year olds. This is due to the body’s increased need for these nutrients during puberty.
Because of the link between dietary recommendations and energy intakes, whichever
age group’s dietary recommendations are used as the basis of a nutrient profile, the
profile will be transferable to all other age groups (with the exception of under 5s).
The Expert Group agreed that the project should focus on the development and
testing of definitions for ‘foods high in fat, salt or sugar’ and ‘healthier food
choices’ for children aged 11-16, in order to be sure that definitions involving
micronutrients are relevant to the group with the greatest requirement for these
nutrients. But the Expert Group noted that these definitions are likely to be
applicable to children of any age between 5 and 16 and also to adults.
2.2.2 The intended uses of definitions
Different definitions are likely to be needed depending on the use for which they are
required. For instance: for advice on the balance of TV advertising for foods during
children’s TV programmes it might only be necessary to develop a definition of
‘foods high in fat, salt or sugar’; whereas for advice on front of label signposting a
definition of ‘foods high in fat, salt or sugar’ is unlikely to be sufficient. Moreover a
definition of ‘foods high in fat, salt or sugar’ for the two purposes need not
necessarily be the same.
Moreover definitions will have different users with different requirements. For
example, if school caterers were to be required to use nutrient profiles for deciding
how to stock vending machines, they most likely would prefer simple definitions e.g.
involving as few nutrients as possible. In contrast the children buying the products
are only going to see the end result of the school caterers using nutrient profiles, and
theoretically need nutrient profiles that are as nutritionally accurate as possible
regardless of their complexity.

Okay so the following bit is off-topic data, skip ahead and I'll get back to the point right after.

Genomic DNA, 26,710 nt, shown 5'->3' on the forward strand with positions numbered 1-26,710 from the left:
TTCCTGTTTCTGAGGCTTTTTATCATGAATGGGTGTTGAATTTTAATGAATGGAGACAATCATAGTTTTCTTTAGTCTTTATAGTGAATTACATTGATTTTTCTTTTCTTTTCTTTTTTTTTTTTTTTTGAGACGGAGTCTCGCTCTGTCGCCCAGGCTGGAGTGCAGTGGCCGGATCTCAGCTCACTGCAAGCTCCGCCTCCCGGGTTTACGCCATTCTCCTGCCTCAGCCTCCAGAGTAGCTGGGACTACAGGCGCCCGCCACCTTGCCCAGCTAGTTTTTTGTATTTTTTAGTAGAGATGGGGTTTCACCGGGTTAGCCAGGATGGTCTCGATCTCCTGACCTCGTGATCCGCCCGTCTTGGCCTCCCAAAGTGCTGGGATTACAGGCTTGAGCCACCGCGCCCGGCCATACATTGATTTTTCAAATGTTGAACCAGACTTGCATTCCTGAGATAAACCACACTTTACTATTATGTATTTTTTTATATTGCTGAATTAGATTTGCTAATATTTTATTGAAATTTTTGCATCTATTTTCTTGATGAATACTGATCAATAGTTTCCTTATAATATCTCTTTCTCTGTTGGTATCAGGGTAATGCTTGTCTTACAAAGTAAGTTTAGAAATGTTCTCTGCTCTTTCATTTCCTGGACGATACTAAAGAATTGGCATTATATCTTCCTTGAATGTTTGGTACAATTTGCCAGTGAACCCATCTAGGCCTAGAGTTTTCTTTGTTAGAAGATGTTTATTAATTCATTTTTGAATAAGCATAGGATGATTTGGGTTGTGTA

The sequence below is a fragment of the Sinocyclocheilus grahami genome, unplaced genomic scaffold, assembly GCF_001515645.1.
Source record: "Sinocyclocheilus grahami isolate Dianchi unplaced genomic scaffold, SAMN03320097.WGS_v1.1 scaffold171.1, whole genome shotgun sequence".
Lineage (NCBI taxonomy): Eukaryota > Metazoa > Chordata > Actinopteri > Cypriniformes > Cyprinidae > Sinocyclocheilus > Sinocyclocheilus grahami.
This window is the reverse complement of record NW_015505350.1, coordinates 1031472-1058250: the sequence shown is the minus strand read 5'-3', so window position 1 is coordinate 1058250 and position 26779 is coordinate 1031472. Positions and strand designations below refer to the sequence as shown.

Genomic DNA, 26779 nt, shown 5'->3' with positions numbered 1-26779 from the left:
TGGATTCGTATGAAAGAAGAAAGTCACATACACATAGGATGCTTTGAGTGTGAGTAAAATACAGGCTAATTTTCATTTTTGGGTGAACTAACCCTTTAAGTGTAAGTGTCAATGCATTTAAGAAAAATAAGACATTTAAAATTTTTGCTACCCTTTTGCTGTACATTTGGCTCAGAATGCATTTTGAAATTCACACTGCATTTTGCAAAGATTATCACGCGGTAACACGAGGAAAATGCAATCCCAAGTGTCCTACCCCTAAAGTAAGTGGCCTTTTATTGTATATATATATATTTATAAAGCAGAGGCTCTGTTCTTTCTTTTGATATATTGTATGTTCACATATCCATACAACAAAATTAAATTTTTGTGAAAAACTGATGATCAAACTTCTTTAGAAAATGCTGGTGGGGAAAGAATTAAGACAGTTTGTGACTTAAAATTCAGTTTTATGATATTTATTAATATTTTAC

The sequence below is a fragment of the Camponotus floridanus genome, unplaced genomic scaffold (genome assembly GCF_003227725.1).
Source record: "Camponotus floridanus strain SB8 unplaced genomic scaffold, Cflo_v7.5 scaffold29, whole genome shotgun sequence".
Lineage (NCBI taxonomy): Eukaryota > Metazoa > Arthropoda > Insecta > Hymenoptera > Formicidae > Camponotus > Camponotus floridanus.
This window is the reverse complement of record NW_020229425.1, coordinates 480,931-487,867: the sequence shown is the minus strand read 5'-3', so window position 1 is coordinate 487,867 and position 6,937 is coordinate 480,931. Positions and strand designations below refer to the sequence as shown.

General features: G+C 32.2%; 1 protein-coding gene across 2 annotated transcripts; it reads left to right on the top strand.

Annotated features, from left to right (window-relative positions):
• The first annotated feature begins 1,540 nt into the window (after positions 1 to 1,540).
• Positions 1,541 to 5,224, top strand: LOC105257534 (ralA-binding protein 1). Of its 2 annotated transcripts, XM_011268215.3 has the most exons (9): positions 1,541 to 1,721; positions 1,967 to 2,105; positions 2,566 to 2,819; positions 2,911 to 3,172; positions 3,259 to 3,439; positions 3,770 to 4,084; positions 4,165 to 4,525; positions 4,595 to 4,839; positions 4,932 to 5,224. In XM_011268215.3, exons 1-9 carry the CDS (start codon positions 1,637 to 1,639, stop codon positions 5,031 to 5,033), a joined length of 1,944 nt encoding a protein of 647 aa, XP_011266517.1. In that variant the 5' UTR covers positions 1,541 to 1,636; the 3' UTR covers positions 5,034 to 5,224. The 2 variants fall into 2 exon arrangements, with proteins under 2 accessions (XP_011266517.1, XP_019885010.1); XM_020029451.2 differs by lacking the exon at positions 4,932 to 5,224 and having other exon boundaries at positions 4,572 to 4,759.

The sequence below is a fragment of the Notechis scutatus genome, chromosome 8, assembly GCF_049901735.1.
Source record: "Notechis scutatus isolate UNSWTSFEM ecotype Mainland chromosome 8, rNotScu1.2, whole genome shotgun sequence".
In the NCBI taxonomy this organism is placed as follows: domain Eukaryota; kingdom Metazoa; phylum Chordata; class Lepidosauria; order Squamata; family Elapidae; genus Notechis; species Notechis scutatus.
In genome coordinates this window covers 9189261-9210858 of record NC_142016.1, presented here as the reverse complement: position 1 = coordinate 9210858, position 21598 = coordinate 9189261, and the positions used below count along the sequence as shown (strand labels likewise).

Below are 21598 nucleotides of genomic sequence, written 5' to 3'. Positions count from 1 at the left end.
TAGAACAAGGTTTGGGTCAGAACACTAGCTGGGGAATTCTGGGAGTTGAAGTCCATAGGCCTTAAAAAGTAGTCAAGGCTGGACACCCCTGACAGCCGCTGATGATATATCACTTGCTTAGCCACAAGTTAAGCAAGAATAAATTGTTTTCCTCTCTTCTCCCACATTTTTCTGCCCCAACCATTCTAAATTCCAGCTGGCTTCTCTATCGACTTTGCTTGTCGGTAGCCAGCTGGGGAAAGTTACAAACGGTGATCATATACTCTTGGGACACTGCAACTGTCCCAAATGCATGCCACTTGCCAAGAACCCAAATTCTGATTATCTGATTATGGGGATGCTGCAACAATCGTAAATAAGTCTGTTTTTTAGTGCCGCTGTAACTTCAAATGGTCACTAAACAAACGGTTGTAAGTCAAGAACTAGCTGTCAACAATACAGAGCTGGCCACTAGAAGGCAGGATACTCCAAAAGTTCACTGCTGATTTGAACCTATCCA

For the purposes of food and menu labelling it is possible that, instead of developing
definitions of ‘foods high in fat, salt or sugar’ and ‘healthier food choices’, the
nutritional properties of foods could be signposted though defining desirable and
undesirable levels of different nutrients. Desirable and undesirable levels of different
nutrients could be visually represented by the use of colour (‘traffic lights’),
graphically (e.g. though bar charts), in words (e.g. though use of verbal descriptors
such as ‘high’ and ‘low’) or numerically (e.g. as percentages of Guideline Daily
Amounts).
For this project new ways of defining desirable and undesirable levels of particular
nutrients have not been developed. There are already two ways of doing so that
could be used i.e. the Food Standards Agency (FSA) advice for what counts as ‘a lot’
or ‘a little’ of different nutrients (Food Standards Agency, 2002; Rayner et al, 2004)
and the Coronary Prevention Group (CPG) Nutrition Banding Scheme (Coronary
Nutrient profiles for food promotion to children: Section 2: Theoretical approach
39
Prevention Group, 1988; Appendix 2) 4. However, before doing so, both schemes
need to be revised in the light of recent thinking. For example neither scheme gives
guidance on what constitutes a food with a ‘high’ energy density.
The Expert Group for this project agreed that the project should focus on
developing and testing definitions of ‘foods high in fat, salt or sugar’ and
‘healthier food choices’ for the purpose of:
§ Advice on the use of nutrition and health claims on foods aimed
specifically at children; and
§ Advice on the balance of TV advertising for foods during children’s TV
programmes.
But the potential use in signposting on labels and menus would also be taken into
account.
It was agreed that the needs of all users of the definitions should be taken into
consideration.
2.2.3 Stages in developing nutrient profiles
Whatever the intended use of definitions of descriptors such as ‘foods high in fat, salt
or sugar’ and ‘healthier food choices’ - it is suggested that their development
necessarily involves four stages (Figure 1). These stages can be approached in any
order and decisions at any one stage affect decisions at others. However the most
logical order is shown in Figure 1.
Figure 1. Stages in developing nutrient profiles
Stage 1 Stage 2 Stage 3 Stage 4
2.3 Stage 1. Choice of nutrients and other food components
2.3.1 Prioritising nutrients and other food components
There are a number of different nutrients and other food components that could
possibly be used for nutrient profiles. Intakes of most of these nutrients and other
components have been assessed by the National Diet and Nutrition Surveys for
4 Furthermore criteria for the use of nutrition claims – such as contained within the proposed EU
Regulation on nutrition and health claims (European Commission, 2003) – define desirable levels of a
number of nutrients.
Choice of
nutrients and
other food
components
Choice of
base (e.g. per
100g, per
100kJ, per
serving)
Choice of
model type Choice of
numbers (i.e.
how much is
desirable or
undesirable?)
Nutrient profiles for food promotion to children: Section 2: Theoretical approach
40
children and young adults (Gregory et al, 1995; Gregory & Lowe, 2000). Table 1